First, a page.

The Chron covers the story.

Boosters of Houston’s 70 red-light cameras are seeking to prevent a November vote on whether to ban the devices, alleging in a federal lawsuit that the initiative was placed on the ballot illegally and that it could violate the Voting Rights Act.


“This complaint needed to have been brought way back in 2004,” said Chris Begala, a spokesman for Keep Houston Safe, the political action committee opposing the ballot initiative. “If this is, indeed, an untimely, illegal referendum, we need to know that, and the city needs to know that. … All options have to be addressed.”


Paul Kubosh, a founder of Citizens Against Red Light Cameras who makes a living as a lawyer representing motorists accused of traffic violations, questioned how pro-camera forces could argue the petition may dilute minority voting. “How is this a violation of the Voting Rights Act?” he asked.

Kubosh noted that the PAC claims its internal polls show strong voter support for the cameras. “If they have such good polling, why do they want to block the vote?”

Mary Benton had the scoop on this last week. The point about whether the referendum is illegal according to the city charter has been discussed in detail, and I don’t have anything to add to that. Beyond that, I’ve taken plenty of potshots at Paul Kubosh throughout this saga, but I can’t disagree with either of the things he says here. We’ll see what the court has to say – the story doesn’t indicate if or when a hearing has been scheduled; you’d think it would have to be soon – and go from there.

Red light camera petitions certified

They made it just under the wire.

A petition to ban red light cameras in Houston has been certified by the city secretary, making it all but certain that voters will decide in November whether the 70 devices at intersections across the city will be taken down.

“This is a great day for Houston,” said Michael Kubosh, one of three brothers that collected more than 20,000 signatures required to get the proposed charter amendment on the ballot in this election cycle. “People just need a right to vote, that’s all we’re saying. Now the citizens will have a chance to decide.”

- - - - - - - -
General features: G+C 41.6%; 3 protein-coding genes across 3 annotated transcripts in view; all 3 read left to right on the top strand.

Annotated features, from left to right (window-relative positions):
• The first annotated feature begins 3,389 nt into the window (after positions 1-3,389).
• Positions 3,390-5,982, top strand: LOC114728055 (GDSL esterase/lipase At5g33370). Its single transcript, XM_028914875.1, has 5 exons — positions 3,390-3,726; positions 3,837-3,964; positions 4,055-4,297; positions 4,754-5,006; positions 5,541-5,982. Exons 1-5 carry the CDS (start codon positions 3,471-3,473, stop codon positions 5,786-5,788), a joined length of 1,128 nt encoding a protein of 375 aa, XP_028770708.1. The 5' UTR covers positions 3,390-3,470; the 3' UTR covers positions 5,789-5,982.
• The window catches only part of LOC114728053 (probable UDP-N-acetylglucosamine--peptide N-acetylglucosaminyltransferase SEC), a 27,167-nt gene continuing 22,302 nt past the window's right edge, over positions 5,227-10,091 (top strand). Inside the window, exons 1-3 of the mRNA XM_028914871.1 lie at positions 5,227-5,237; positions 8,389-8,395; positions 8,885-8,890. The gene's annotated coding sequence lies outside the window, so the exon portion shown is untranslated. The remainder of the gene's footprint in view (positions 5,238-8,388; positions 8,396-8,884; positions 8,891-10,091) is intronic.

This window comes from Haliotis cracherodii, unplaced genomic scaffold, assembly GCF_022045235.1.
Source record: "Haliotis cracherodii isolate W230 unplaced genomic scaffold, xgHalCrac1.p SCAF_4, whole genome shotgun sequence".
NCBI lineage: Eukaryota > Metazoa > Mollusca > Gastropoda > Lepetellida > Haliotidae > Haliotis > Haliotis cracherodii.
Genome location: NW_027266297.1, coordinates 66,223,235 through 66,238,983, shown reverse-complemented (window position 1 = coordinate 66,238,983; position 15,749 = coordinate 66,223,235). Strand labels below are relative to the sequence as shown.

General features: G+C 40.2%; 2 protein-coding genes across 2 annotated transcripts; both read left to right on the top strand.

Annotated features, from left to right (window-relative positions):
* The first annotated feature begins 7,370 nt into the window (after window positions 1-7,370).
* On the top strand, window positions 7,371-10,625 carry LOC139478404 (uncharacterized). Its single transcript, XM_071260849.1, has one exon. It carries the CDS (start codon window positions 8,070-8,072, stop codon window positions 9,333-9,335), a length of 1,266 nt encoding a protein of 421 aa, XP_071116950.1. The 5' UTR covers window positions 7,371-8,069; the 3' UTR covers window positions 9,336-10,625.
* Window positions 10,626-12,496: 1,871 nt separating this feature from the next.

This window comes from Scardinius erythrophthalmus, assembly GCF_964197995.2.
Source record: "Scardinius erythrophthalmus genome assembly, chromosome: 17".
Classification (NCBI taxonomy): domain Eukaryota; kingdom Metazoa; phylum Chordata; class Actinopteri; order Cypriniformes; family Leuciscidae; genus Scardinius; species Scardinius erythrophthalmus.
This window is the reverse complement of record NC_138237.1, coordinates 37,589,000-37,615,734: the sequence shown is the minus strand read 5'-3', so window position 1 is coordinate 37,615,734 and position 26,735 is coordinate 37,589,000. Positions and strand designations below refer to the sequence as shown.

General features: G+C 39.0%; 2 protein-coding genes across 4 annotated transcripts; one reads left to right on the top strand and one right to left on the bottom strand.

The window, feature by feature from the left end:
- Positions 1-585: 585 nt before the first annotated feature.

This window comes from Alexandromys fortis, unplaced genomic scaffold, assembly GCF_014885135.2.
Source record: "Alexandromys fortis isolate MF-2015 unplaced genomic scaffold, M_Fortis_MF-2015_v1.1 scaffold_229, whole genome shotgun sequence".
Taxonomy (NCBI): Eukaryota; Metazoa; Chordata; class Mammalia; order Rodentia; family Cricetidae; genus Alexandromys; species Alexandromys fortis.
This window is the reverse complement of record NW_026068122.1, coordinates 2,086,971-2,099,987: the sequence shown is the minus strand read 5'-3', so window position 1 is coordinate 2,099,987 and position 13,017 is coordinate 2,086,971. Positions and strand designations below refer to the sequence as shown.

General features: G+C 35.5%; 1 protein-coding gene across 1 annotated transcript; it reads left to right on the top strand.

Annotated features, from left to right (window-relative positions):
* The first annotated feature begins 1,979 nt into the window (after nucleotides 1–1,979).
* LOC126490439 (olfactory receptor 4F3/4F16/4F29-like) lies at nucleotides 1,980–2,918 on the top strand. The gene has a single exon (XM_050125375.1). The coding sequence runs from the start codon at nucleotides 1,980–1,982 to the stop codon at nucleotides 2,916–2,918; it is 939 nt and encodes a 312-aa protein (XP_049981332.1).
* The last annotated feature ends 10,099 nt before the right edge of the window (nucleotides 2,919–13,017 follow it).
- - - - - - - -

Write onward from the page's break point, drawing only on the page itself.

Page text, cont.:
Jim McGrath, a spokesman for Keep Houston Safe, a political action committee advocating the cameras, said the petition is illegal and represents an abuse of the city charter amendment process. He noted that Paul Kubosh, another brother behind the petition, is a lawyer who specializes in defending traffic ticket recipients and has a business interest in the outcome of the election.

As you know, I’m not terribly impressed by the anti-camera arguments, certainly not by the “it’s all about the money!” arguments. Nobody ever has to get a red light camera ticket, and I say that as someone who has received an old-fashioned police-issued ticket for running a red light. Having said that, I’m also not terribly impressed by the argument that killing the cameras is in Paul Kubosh’s financial interest. I mean, let’s be real here – the camera company is going to spend a bunch of money to win this election because it’s in their financial interest to do so. Nobody is pure on that score, so let’s acknowledge it and move on. If you want to question the Kubosh brothers’ motives, I prefer noting that neither one is registered to vote in the city of Houston, and therefore neither one can actually cast a ballot on this referendum.

Assuming there is a referendum. As CultureMap notes, expect legal action by Keep Houston Safe to follow.

“We’ve got two key legal issues here and if the city was to bow to political pressure to go against that, we would take action,” Keep Houston Safe spokesman Jim McGrath told CultureMap.

KHS claims that the ban qualifies as a referendum election to ban or repeal a city ordinance, which according to law must have petitions completed within 30 days of enacting that law. Since the red light cameras have been in operation since 2006, McGrath says that to bring it forward now would constitute an illegal referendum.

That argument was echoed on Council.

“To me, this is an illegal election petition,” Council Member Anne Clutterbuck said. “This is not a referendum. This is a charter amendment which is, in my opinion, not the proper way to go forward.”

I’ve said before that I’m not convinced by that argument, either, but that’s why God gave us lawyers, to sort out this sort of thing. We’ll see what happens.

Assuming we do have a referendum on the ballot, I will be very interested to see who takes what side. This isn’t an R/D issue, and I expect there will be supporters and opponents on both sides. (Mary Benton lists ten supporters on Council.) The question will be who takes some kind of action one way or the other, and who sits it out. Also of interest will be who raises and spends how much. I don’t know about you, but I’m already prepared to be sick of the commercials that are sure to run. Maybe this won’t be that expensive a campaign, but I wouldn’t count on that.